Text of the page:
United States,
on certiorari tothe United States Court of Appeals for the Fifth Circuit.
 A defendant is subject to the highest mandatory minimum speci-fied for his conduct in §924(c), unless another provision of law di-rected to conduct proscribed by §924(c) imposes an even greatermandatory minimum. Pp. 518.(a) Section 924(c) was enacted as part of the Gun Control Act of 1968, but the except clause was not added until 1998. Under thepre-1998 text, it is undisputed, separate counts of conviction did notpreempt §924(c) sentences, and Abbott and Gould would have beencorrectly sentenced under §924(c). The question here is whetherCongress 1998 reformulation of §924(c) rendered their sentences ex-cessive. The 1998 alteration responded primarily to
, 516 U. S. 137, which held that §924(c)(1)s ban on use of afirearm did not reach mere possession of a weapon,
at 144. Inaddition to bringing possession within the statutes compass, Con-gress increased the severity of §924(c) sentences by changing oncemandatory sentences into mandatory minimum sentences,
, 560 U. S. ___, ___, and by elevating the sentencesfor brandishing and discharging a firearm and for repeat offenses.Congress also restructured the provision, divid[ing] what was once alengthy principal sentence into separate subparagraphs,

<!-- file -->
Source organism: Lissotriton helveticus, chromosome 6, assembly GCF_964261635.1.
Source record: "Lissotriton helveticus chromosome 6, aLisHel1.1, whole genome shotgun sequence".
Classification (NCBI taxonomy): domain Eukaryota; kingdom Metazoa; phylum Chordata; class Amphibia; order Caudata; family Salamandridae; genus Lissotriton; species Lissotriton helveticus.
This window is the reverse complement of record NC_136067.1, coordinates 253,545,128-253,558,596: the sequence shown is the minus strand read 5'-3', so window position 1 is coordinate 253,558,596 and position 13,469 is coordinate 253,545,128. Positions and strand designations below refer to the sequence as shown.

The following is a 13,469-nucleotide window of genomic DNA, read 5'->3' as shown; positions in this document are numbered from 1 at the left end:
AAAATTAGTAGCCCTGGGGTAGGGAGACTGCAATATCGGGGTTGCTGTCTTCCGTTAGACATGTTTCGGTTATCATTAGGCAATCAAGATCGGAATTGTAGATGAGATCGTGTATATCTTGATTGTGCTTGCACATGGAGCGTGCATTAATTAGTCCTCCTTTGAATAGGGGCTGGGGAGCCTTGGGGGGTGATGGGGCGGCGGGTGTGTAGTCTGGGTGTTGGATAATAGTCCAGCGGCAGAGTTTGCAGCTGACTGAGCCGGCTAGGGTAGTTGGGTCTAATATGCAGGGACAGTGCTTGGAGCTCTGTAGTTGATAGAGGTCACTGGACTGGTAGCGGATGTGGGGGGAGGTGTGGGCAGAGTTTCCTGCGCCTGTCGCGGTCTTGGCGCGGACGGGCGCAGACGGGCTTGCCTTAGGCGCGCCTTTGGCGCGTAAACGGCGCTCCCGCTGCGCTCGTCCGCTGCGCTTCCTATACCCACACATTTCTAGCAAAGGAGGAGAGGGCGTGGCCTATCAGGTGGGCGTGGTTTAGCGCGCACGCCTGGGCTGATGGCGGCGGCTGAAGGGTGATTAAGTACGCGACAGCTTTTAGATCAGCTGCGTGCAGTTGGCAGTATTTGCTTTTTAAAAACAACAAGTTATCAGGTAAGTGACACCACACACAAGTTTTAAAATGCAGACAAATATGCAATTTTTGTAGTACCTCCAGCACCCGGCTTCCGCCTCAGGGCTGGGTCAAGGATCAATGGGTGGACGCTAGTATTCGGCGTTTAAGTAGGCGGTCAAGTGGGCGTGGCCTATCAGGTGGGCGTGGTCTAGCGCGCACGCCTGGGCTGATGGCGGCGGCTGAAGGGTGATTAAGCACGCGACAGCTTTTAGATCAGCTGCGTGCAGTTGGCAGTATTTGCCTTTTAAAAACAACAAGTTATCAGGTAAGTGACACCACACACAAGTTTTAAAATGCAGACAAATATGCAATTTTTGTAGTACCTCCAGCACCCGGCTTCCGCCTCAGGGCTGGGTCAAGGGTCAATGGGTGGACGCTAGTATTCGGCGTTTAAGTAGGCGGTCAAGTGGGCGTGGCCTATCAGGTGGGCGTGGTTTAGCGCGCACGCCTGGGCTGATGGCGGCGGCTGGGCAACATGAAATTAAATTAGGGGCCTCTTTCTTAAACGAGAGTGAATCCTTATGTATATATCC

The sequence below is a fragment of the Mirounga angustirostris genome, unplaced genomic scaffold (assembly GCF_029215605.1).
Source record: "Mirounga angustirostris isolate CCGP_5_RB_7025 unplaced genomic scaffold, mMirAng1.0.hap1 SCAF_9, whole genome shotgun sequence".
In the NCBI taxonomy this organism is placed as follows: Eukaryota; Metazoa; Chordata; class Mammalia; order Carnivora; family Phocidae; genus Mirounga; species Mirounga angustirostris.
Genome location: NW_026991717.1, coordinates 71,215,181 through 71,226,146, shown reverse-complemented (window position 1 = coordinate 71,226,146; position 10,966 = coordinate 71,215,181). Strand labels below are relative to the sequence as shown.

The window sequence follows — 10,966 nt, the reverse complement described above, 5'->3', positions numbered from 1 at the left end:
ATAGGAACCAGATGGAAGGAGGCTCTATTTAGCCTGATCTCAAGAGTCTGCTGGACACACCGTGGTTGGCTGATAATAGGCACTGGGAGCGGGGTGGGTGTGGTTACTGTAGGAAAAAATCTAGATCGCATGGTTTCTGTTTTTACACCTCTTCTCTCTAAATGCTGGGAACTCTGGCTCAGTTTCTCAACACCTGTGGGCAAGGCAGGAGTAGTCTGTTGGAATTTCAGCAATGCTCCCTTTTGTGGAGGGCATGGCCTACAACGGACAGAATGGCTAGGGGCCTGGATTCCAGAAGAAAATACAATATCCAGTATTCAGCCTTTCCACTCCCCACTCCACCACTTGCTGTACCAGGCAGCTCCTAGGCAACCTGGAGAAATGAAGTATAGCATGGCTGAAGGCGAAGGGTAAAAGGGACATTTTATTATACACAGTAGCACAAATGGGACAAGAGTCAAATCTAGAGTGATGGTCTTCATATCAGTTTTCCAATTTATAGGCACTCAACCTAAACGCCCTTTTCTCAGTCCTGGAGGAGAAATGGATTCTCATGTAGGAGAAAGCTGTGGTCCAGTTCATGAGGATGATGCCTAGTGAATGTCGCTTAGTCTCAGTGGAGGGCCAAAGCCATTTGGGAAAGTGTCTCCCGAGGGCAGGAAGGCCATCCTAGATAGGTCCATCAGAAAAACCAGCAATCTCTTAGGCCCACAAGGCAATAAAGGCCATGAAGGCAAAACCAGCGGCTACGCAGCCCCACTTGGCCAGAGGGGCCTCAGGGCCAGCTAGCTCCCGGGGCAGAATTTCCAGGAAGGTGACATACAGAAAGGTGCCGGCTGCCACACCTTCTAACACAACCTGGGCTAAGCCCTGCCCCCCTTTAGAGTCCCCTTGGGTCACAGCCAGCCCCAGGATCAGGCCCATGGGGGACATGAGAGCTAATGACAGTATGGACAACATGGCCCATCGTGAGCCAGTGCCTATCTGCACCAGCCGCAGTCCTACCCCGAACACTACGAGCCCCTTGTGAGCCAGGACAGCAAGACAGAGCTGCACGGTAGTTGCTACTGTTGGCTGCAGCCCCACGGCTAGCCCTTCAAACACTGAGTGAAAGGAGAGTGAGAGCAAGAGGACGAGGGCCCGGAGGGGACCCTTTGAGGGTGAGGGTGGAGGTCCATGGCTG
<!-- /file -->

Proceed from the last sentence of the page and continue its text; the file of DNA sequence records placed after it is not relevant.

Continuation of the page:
at ___,and it added the except clause at issue. Pp. 58.(b) The leading portion of the except clause now prefacing§924(c)(1)(A) refers to a greater minimum sentence . . . otherwiseprovided by [§924(c) itself]; the second segment of the clause refersto a greater minimum provided outside §924(c) by any other provi-sion of law. To determine whether a greater minimum sentence isotherwise provided . . . by any other provision of law, the key ques-tion is: otherwise provided
 for what
? Most courts have answered: forthe conduct §924(c) proscribes,